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Pushing Pixels


The scientific practices that provide us images of Martian landscapes also cast seeing itself in a new light

This spring, the Curiosity rover made headlines when scientists reported new evidence of liquid water on the surface of Mars. By measuring the temperature and relative humidity in a crater over the course of a Martian year, the researchers found that salts in the soil could pull water vapor out of the atmosphere and form a brine during the overnight hours, before the moisture would evaporate again at sunrise. “We don’t really see the water,” the study’s lead author acknowledged in an interview. But other instances of seeing, like the dark markings that show up in orbital images and that appear to be water flowing downhill, were what motivated this latest set of measurements in the first place. On Mars, what we can see shapes what we can know.

Vision is commonly taken to be the most direct way of perceiving the world around us. But since the 1970s, visuality has taken a drubbing in the human sciences as feminists and scholars of colonialism have linked the gaze to projects of domination. A prominent anthropologist called for a turn toward “sensuous scholarship,” which would foreground smell, taste, and texture instead of the bloodless rationalism of sight. Quietly, though, a revival of interest in vision has been gaining momentum, one that brings specific practices of seeing into focus while emphasizing their partiality, plasticity, and rootedness in the material world. Some of the most interesting contributions have examined the screen-based graphics and data visualizations that increasingly organize contemporary seeing, at least in the wired global North.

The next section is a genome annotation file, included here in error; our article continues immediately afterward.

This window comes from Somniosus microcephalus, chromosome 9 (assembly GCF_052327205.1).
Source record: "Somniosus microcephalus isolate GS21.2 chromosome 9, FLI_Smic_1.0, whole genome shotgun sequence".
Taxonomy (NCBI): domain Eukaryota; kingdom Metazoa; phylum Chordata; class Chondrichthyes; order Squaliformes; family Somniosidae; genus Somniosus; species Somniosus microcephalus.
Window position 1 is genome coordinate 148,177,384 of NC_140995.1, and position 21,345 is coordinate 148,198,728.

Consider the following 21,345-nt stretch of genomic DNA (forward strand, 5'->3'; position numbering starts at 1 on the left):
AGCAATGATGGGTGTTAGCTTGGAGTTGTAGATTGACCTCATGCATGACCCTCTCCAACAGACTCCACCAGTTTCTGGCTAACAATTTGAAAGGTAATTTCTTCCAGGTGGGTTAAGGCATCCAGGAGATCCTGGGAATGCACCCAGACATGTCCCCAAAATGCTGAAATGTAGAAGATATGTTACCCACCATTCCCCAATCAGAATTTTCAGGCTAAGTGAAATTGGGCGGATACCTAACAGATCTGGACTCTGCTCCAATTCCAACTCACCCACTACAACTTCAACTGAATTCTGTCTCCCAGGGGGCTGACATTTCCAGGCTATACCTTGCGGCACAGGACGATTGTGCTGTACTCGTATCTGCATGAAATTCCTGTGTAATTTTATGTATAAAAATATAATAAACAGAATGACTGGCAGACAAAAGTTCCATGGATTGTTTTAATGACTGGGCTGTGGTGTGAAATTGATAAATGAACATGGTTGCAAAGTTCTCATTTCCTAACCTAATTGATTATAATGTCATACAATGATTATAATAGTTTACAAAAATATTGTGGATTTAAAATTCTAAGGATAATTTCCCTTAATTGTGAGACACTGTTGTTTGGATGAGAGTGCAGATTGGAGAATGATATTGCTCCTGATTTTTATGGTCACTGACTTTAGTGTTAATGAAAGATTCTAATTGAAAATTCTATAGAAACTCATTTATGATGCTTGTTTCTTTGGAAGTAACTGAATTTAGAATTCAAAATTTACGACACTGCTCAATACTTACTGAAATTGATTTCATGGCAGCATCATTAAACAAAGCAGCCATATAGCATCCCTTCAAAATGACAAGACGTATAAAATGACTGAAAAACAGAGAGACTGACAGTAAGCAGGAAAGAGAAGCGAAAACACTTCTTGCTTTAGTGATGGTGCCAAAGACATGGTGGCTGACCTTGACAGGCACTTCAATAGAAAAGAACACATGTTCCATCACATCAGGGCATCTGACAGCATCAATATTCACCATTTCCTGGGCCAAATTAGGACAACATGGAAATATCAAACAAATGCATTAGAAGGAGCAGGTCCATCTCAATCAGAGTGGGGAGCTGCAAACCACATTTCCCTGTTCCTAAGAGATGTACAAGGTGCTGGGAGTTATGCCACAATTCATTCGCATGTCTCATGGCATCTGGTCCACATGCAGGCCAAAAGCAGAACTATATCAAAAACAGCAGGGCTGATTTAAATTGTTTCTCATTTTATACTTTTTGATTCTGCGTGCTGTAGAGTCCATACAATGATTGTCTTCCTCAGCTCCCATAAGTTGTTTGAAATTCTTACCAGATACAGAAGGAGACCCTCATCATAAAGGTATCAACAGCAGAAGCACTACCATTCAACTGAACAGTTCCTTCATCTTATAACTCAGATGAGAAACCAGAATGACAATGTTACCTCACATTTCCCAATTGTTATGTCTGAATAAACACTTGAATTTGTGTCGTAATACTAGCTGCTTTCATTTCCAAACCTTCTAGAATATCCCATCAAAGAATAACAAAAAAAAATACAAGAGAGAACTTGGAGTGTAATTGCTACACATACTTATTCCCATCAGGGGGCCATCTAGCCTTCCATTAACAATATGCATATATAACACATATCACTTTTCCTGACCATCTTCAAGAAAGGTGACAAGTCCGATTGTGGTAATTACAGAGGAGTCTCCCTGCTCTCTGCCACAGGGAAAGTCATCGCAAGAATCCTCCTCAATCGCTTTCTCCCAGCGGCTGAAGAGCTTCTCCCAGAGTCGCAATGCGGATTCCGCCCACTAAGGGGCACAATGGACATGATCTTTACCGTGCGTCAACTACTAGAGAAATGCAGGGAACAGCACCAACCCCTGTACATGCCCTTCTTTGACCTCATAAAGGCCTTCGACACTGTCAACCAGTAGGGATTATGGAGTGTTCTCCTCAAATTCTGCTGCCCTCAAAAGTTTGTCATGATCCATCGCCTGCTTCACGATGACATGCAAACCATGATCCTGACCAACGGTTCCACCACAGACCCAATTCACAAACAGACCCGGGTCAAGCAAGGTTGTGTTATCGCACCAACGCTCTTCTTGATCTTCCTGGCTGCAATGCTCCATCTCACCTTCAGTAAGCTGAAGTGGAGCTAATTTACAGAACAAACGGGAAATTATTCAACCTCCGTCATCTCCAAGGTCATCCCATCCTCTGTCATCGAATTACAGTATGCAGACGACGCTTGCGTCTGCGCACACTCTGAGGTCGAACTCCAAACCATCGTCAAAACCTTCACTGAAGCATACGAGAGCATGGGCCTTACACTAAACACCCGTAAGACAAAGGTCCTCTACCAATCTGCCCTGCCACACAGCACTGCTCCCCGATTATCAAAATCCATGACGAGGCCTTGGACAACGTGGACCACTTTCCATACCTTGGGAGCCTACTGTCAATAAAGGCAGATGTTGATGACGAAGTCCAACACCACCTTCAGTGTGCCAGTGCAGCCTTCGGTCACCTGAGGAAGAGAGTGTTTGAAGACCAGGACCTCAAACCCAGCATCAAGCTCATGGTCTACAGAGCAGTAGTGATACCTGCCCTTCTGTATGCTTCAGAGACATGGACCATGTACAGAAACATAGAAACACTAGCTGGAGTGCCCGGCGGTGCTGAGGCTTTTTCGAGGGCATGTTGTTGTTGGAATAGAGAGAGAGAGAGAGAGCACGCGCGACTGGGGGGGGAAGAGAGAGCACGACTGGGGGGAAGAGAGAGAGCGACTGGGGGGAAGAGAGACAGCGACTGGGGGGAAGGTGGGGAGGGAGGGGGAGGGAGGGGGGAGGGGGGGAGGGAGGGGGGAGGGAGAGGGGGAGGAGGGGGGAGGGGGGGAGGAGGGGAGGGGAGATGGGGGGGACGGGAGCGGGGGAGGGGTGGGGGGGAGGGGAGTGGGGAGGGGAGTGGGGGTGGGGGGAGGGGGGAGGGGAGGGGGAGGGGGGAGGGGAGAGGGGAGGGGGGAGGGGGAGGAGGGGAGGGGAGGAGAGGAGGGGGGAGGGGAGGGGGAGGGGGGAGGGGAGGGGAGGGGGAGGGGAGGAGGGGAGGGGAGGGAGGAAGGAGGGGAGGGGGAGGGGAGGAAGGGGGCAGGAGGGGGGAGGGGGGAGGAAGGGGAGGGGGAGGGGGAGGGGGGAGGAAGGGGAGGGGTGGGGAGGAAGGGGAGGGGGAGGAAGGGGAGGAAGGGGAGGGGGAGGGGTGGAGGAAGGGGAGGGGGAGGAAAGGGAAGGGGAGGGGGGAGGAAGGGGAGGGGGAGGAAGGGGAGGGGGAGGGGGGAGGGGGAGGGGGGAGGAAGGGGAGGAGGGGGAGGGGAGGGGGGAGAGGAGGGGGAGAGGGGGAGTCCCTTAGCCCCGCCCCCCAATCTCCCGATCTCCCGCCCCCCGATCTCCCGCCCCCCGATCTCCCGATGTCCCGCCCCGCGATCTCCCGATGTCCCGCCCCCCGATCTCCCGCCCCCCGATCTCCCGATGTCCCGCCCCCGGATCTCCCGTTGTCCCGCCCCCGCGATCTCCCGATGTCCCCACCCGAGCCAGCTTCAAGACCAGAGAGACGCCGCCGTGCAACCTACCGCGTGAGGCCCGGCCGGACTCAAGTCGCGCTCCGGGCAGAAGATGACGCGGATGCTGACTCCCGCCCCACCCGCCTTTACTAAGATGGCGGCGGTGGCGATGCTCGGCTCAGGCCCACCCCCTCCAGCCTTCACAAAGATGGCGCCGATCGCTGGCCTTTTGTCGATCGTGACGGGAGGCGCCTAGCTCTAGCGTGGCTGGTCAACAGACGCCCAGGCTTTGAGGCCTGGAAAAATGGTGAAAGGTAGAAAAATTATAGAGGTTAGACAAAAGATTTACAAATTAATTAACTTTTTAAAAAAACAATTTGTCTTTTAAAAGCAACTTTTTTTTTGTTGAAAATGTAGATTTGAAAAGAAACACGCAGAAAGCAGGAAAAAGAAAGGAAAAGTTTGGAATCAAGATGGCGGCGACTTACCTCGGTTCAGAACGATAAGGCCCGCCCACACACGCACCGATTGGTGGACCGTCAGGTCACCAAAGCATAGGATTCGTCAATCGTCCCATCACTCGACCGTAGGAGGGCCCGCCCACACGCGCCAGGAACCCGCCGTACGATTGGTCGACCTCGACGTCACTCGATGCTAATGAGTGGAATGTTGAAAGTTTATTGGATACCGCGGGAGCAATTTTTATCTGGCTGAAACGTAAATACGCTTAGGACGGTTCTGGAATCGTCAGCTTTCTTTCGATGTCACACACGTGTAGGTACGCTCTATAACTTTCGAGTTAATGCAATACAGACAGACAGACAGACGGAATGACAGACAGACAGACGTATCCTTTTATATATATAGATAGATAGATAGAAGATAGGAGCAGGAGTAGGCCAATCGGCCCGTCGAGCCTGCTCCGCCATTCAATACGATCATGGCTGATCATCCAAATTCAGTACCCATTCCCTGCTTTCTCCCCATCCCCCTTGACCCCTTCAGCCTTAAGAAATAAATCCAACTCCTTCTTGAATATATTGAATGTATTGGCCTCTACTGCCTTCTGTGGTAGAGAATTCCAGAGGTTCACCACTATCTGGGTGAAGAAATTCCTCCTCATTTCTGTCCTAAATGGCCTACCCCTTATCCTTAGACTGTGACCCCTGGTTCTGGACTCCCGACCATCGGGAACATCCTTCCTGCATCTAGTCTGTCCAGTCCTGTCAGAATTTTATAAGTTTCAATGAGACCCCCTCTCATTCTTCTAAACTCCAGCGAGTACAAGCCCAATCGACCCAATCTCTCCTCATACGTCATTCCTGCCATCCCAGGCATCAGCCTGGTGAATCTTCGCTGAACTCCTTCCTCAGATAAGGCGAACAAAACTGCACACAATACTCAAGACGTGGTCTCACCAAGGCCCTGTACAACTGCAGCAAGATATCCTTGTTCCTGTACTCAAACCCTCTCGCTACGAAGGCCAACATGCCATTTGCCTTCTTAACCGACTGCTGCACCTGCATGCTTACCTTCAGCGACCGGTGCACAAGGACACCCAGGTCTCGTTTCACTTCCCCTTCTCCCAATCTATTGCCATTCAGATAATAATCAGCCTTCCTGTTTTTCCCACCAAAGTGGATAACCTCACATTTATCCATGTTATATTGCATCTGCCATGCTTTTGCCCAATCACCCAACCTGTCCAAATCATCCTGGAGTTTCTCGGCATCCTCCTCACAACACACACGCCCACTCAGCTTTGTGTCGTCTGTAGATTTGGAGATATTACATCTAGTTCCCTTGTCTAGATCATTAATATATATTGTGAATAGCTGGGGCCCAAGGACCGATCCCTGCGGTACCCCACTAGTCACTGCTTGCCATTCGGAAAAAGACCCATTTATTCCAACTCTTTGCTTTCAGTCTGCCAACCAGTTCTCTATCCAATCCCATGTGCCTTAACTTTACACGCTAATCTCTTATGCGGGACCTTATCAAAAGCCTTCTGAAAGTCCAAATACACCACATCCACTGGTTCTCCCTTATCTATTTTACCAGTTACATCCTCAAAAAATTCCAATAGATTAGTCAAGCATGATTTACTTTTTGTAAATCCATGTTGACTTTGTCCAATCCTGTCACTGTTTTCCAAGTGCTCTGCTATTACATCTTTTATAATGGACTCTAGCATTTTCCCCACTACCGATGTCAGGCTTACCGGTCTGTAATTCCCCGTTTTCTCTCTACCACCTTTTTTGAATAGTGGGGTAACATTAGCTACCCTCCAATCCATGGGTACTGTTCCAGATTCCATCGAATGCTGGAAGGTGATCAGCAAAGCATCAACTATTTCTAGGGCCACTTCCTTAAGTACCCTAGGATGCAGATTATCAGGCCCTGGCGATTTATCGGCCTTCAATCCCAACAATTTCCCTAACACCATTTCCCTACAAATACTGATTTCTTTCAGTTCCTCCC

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Myth of the Garbage Patch


The massive plastic trash gyre isn’t an island, it’s the disaster of capital circling the globe on ocean currents

You are probably already aware of the mass of garbage in the Pacific Ocean, commonly known as the Great Pacific Garbage Patch or Trash Vortex or Trash Gyre or some combination thereof. You are probably familiar with the description wherein this Garbage Patch/Vortex/Gyre is represented as an island of trash roughly twice the size of Texas floating somewhere in the vicinity of Hawai’i. You may have heard that 80% of the waste comprising the Garbage Patch is plastic and have probably seen images of dead albatrosses–dead, you will have been told, because of the whole plastic bottle caps and lighters it mistook for food–or dead jellyfish or seals or sea lions or sea turtles or whales. Somewhere in this mesh of information lies the first myth of the Garbage Patch.

Missing from that myth is a key series of related facts. That the debris breaks down into microscopic pieces. That the garbage actually constitutes more of a “plastic soup” than any kind of patch or island, and that its pollutants are, as a result, widely dispersed. That what breaks down doesn’t remain solely in the Garbage Patch; that anywhere ocean currents converge is this toxic soup. That this soup is suffused with Bisphenol A, pthalates, polychlorinated biphenyls, persistent organic pollutants, and other remainders from discarded commodities that contribute directly to the ocean acidification killing fragile ecosystems from the coral-based Great Barrier Reef off of Australia to Inuit territories in the Arctic. Far from a solid, particulate island, the Garbage Patch is, along with the rest of the ocean’s water, in constant motion. And it doesn’t necessarily stay at surface. In 2010 a team of ecologists, studying ocean garbage patches, observed that the plastic in them accounted for only a small portion of the plastic that has been produced since World War II. “[W]e don’t know what this plastic is doing,” said marine biologist Andres Cozar Cabañas, who worked on the team, adding only that it “is somewhere — in the ocean life, in the depths.”

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That Transformative Dark Thing


The practice of Black feminist breathing evokes a lineage of Black revolutionaries whose faith in freedom continues to inspire


“Black women are inherently valuable”:  Black feminist combat breathing

A few weeks ago, the Black feminist writer Alexis De Veaux told me, “The future is your next breath.” The next day, video was released of a police officer telling Eric Harris, “Fuck your breath,” as he died from gunshot wounds. What happens to your breathing when you read, hear or watch these news stories? How quick, how shallow, how deep, how possible is your breathing right now?